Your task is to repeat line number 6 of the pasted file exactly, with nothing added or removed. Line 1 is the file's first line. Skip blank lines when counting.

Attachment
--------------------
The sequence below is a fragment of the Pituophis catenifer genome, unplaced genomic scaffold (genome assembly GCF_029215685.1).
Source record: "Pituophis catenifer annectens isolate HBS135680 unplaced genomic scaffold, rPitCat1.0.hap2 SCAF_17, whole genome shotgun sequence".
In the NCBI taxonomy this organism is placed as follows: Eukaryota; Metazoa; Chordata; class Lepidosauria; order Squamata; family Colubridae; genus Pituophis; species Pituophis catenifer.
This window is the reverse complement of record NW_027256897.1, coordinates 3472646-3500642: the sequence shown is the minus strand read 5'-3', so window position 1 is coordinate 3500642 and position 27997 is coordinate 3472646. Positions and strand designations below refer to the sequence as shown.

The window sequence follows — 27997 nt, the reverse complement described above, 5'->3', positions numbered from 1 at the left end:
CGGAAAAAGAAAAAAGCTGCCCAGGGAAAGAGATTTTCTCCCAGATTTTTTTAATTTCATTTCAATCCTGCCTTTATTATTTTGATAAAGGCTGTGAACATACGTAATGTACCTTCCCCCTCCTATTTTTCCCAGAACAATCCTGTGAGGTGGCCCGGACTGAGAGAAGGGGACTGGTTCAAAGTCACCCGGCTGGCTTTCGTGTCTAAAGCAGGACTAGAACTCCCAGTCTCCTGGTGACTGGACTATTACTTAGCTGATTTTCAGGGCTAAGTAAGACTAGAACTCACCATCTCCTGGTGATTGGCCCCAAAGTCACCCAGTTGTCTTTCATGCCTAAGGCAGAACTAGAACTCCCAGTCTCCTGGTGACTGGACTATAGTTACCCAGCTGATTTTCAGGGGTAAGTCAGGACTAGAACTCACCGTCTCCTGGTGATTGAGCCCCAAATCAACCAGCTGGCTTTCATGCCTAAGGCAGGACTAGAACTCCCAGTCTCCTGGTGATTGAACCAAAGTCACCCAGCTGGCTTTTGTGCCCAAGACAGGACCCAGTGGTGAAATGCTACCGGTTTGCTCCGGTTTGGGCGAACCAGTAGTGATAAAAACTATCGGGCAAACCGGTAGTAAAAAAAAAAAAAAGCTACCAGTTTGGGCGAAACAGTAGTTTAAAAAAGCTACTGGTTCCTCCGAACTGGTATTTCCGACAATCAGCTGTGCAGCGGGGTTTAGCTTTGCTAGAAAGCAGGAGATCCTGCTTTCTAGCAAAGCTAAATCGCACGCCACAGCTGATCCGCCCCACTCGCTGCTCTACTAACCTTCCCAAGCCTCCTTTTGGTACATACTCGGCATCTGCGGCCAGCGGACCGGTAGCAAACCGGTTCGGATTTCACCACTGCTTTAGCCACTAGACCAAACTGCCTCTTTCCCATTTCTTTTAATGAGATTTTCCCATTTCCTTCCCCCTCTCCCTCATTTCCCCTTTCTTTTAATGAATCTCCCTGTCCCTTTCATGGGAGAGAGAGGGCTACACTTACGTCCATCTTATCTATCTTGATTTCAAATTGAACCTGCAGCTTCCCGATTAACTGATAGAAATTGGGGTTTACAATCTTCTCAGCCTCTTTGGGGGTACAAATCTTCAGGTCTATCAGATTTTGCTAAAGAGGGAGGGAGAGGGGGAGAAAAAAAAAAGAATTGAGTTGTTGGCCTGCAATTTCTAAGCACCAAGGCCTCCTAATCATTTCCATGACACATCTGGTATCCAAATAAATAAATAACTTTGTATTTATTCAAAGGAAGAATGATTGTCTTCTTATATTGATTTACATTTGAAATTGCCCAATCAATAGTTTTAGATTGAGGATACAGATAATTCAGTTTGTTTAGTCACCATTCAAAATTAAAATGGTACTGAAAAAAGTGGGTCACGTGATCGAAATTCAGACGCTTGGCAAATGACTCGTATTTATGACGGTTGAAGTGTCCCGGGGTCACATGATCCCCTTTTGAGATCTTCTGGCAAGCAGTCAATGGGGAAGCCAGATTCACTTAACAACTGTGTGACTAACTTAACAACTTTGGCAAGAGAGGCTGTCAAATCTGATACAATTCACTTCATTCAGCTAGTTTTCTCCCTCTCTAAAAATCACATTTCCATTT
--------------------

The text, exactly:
CGGAAAAAGAAAAAAGCTGCCCAGGGAAAGAGATTTTCTCCCAGATTTTTTTAATTTCATTTCAATCCTGCCTTTATTATTTTGATAAAGGCTGTGAACATACGTAATGTACCTTCCCCCTCCTATTTTTCCCAGAACAATCCTGTGAGGTGGCCCGGACTGAGAGAAGGGGACTGGTTCAAAGTCACCCGGCTGGCTTTCGTGTCTAAAGCAGGACTAGAACTCCCAGTCTCCTGGTGACTGGACTATTACTTAGCTGATTTTCAGGGCTAAGTAAGACTAGAACTCACCATCTCCTGGTGATTGGCCCCAAAGTCACCCAGTTGTCTTTCATGCCTAAGGCAGAACTAGAACTCCCAGTCTCCTGGTGACTGGACTATAGTTACCCAGCTGATTTTCAGGGGTAAGTCAGGACTAGAACTCACCGTCTCCTGGTGATTGAGCCCCAAATCAACCAGCTGGCTTTCATGCCTAAGGCAGGACTAGAACTCCCAGTCTCCTGGTGATTGAACCAAAGTCACCCAGCTGGCTTTTGTGCCCAAGACAGGACCCAGTGGTGAAATGCTACCGGTTTGCTCCGGTTTGGGCGAACCAGTAGTGATAAAAACTATCGGGCAAACCGGTAGTAAAAAAAAAAAAAAGCTACCAGTTTGGGCGAAACAGTAGTTTAAAAAAGCTACTGGTTCCTCCGAACTGGTATTTCCGACAATCAGCTGTGCAGCGGGGTTTAGCTTTGCTAGAAAGCAGGAGATCCTGCTTTCTAGCAAAGCTAAATCGCACGCCACAGCTGATCCGCCCCACTCGCTGCTCTACTAACCTTCCCAAGCCTCCTTTTGGTACATACTCGGCATCTGCGGCCAGCGGACCGGTAGCAAACCGGTTCGGATTTCACCACTGCTTTAGCCACTAGACCAAACTGCCTCTTTCCCATTTCTTTTAATGAGATTTTCCCATTTCCTTCCCCCTCTCCCTCATTTCCCCTTTCTTTTAATGAATCTCCCTGTCCCTTTCATGGGAGAGAGAGGGCTACACTTACGTCCATCTTATCTATCTTGATTTCAAATTGAACCTGCAGCTTCCCGATTAACTGATAGAAATTGGGGTTTACAATCTTCTCAGCCTCTTTGGGGGTACAAATCTTCAGGTCTATCAGATTTTGCTAAAGAGGGAGGGAGAGGGGGAGAAAAAAAAAAGAATTGAGTTGTTGGCCTGCAATTTCTAAGCACCAAGGCCTCCTAATCATTTCCATGACACATCTGGTATCCAAATAAATAAATAACTTTGTATTTATTCAAAGGAAGAATGATTGTCTTCTTATATTGATTTACATTTGAAATTGCCCAATCAATAGTTTTAGATTGAGGATACAGATAATTCAGTTTGTTTAGTCACCATTCAAAATTAAAATGGTACTGAAAAAAGTGGGTCACGTGATCGAAATTCAGACGCTTGGCAAATGACTCGTATTTATGACGGTTGAAGTGTCCCGGGGTCACATGATCCCCTTTTGAGATCTTCTGGCAAGCAGTCAATGGGGAAGCCAGATTCACTTAACAACTGTGTGACTAACTTAACAACTTTGGCAAGAGAGGCTGTCAAATCTGATACAATTCACTTCATTCAGCTAGTTTTCTCCCTCTCTAAAAATCACATTTCCATTT